By Howard Goldblatt
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Extra info for Chairman Mao Would Not Be Amused: Fiction from Today's China
But then I thought, What am I doing? They were soldiers far away from home, so lonely and sad, without very much time to live. " Li Jiming sat up suddenly and turned to Junni. "Huh? Is that what you think? You were better off at the whorehouse? " Junni pushed herself up to her feet and, forming her words slowly, said, "Don't get all worked up. " She pulled at Li Jiming. "Come on, Big Brother. " Jiming jumped up from the pile of clothes. "What are you saying? " He ran over to the far side of the crater and, opening the pocket of one of the coats, pulled out a hand grenade.
I don't know what it means that you won't say anything. "I don't understand why it's so hard to answer my questions. "I don't know what else I can say. I don't know what to do. "OK, OK, maybe I shouldn't pester you like this. Maybe I should be sensible and just walk away. "OK, I'll go. I never thought I could make things so difficult for you. I'll just say one more thing. " He turned and walked out through the small gate. She didn't stop him. She really no longer had the strength to stop him. She heard him walk through the gate, listening with despair to the sound of his departing footsteps.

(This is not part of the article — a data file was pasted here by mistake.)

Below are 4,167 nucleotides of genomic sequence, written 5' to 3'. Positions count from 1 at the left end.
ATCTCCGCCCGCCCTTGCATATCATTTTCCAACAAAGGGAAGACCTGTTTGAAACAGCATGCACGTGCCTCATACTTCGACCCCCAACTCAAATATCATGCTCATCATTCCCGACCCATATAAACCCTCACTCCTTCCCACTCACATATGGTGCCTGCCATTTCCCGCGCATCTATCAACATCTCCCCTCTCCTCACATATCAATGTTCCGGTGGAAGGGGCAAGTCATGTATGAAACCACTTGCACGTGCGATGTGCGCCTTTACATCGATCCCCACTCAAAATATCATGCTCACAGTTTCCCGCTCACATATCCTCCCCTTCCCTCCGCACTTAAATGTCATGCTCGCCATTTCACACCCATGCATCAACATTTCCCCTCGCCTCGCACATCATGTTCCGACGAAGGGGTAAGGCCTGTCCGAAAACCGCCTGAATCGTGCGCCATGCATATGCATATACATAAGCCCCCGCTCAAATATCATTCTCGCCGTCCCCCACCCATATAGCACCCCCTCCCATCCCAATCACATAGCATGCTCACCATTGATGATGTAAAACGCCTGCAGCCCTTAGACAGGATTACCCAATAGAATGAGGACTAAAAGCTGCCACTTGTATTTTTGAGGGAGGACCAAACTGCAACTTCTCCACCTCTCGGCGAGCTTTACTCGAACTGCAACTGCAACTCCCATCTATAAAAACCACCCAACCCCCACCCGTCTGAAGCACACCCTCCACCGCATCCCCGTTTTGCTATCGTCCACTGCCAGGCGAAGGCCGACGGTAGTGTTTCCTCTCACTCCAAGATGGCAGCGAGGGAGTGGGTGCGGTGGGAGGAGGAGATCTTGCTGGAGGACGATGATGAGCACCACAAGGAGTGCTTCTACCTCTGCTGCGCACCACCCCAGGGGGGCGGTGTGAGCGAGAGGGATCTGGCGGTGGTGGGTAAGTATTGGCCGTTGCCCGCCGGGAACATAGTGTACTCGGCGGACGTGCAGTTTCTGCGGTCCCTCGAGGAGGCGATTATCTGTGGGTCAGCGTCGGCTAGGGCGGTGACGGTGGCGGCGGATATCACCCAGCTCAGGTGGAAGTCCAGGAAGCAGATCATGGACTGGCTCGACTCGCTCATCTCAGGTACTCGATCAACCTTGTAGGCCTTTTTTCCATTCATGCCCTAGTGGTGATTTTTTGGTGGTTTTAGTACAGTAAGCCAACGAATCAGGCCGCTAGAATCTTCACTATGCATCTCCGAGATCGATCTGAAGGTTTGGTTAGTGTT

You could see him only from the twenty-first floor. He was lying behind a gravestone in the pale red light of the setting sun. There was a baby carriage beside him, filled with many colorful toys. He was wrapped in a pink woolen blanket so that only his little face showed. He was sleeping soundly and peacefully, as if nothing could disturb him. Who was he? Whose child was he? Where were the adults? Where had his mother and father gone? Why had they stayed away so long? There was no one else around; I could see clearly from the twenty-first floor that there was no one else anywhere in sight.